Elaine: My goals are in the same way as Jeff’s, my goals aren’t really platform driven or technology driven, they’re more driven around stories. I’m interested in stories that maybe we’re not hearing as much about, we’re only hearing one side of or that could be fleshed out a little bit more, or about getting a bit deeper with the people that are actually experiencing them. I’m also interested in stories that have a clear action associated with them. I think in impact it’s really messy and frustrating at times to try to make media and make change and I know in the case of Hollow, major infrastructural issues and health issues and education issues can’t be changed over the course of one year of the project being launched.
I’m in the process of trying to identify stories that have strong linked communities behind them that need action on the ground where we can connect our users with that action. I think Hollow just sort of opened my eyes as a filmmaker, that’s what I had done previous to this, I had never done anything in the new media realm and it just opened my eyes that storytelling offline and across platforms and reaching people where they are is where I’m interested in going.
Jeff: I’m not really focused on platforms so much, I am looking at strategies to bring meaningful stories to light and I’m interested in social change as well, I don’t come from much of a traditional film/storyteller background but I am interested in the unique collaboration between media makers who have those kind of varying backgrounds. Just figuring out what the most appropriate techniques are, project by project and not necessarily coming up with a strict platform or set of standards that we should all be following within this genre. So many opportunities to stretch the limits, push boundaries, not just put it into a box.
How might HI, and our forthcoming platform StoryPilot, help you achieve these goals?
Elaine: I think any tools that help filmmakers take more of that facilitator and impact role are important. When we were first fundraising for Hollow there wasn’t a whole lot of money out there for the post side of impact. It was like “raise enough money to get this out there and then do what you’re going to do,” but there wasn’t a whole lot of emphasis on how you would do that. I love now that you have to think of all of those things before you start production. It sounds like a great tool, because right now we’re measuring the impact on our own; to have a tool that would help us do that would be interesting.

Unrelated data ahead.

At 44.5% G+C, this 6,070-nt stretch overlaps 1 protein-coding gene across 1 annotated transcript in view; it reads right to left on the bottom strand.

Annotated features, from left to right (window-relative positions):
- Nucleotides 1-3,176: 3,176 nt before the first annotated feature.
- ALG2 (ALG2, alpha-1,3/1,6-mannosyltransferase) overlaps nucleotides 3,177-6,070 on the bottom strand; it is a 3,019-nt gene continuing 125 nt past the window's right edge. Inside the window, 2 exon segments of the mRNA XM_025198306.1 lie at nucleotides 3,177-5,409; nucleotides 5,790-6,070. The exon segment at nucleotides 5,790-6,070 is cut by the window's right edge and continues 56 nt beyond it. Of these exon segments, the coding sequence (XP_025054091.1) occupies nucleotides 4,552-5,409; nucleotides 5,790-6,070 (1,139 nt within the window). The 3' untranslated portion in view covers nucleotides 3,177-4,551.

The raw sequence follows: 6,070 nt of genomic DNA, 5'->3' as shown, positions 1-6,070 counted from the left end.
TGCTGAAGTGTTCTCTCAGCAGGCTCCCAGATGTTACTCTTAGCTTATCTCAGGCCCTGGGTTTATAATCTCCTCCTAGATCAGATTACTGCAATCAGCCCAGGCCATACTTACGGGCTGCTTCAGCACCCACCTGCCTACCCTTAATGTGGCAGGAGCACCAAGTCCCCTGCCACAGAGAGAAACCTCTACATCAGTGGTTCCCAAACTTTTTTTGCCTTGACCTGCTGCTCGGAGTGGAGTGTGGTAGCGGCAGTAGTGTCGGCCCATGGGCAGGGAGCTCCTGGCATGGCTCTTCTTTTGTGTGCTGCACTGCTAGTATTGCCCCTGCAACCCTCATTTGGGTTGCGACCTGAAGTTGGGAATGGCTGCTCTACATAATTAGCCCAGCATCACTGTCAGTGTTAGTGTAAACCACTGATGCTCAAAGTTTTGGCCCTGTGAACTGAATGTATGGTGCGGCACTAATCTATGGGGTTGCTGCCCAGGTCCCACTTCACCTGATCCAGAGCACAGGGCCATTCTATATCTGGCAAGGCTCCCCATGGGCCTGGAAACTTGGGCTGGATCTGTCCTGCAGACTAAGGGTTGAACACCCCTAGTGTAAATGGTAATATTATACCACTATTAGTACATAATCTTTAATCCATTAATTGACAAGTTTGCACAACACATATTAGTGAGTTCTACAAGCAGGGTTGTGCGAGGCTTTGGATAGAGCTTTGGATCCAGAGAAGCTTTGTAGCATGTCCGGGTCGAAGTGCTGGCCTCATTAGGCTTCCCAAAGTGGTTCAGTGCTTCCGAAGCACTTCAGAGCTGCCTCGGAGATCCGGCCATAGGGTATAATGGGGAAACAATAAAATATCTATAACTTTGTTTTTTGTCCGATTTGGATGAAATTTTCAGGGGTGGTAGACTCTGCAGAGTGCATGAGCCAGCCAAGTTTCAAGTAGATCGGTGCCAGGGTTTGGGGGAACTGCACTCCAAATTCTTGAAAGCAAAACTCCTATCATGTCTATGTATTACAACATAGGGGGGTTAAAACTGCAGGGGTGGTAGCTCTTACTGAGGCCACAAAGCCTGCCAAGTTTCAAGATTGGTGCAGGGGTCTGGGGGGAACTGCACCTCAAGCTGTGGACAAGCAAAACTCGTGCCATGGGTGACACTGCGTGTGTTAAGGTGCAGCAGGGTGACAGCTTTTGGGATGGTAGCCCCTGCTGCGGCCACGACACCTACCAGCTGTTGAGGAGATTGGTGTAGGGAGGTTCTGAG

I will say I think I measure impact for Hollow a bit different that other interactive documentaries because I measure more on the individual level and the impact that I’ve seen and I’ve heard from community members after the project. That’s not seen through Facebook likes or comments or shares or Tweets, really it’s an individual feeling of pride that’s been brought back to the community and a sense of agency. I think some things are hard to measure, is what I’m trying to say.
One-person shoot in December 2011. Photo courtesy of Hollow Interactive, LLC.
Jeff: I think it’s great to have those kinds of tools but it can’t be the only thing to rely upon. Using a combination of the various tools that are out there for analytics, I think things like that can help maybe with funding and case studies and so forth, relative to how successful a media experience has been and the audience that it’s pulling in and things of that sort. I do it so we can look at things a little more closely and, on an individual level, to see the impact on real people, it’s incredibly important as well.
What do you think of impact measurement? If you had to do our job, what would you do?
Elaine: One of the things that I feel is missing in this space is I there’s too much pressure on filmmakers to do [the] role of a community organizer. When that pressure is put on the filmmaker, they not only become the person that is carrying the weight of storytelling but also the weight of organizing community and sustaining that organization. Something I would like to see in the impact world is a mentorship, or a pairing up of people that have experience in carrying out participatory action on the ground and have experience with creating campaigns and stop putting as much pressure on filmmakers and media makers to make that.
I think it’s a lot to ask honestly, and I think we fall short because it is too much. That’s the biggest thing I see the need for; I would love to partner with someone who has experience in holding public campaigns and events and how to organize those because when I do them, they’re not the same because I don’t have experience. It would be like a community organizer who has no experience making a film being expected to make a film that accurately tells the story of what they’re trying to do. It’s kind of silly. That’s the gap I see personally.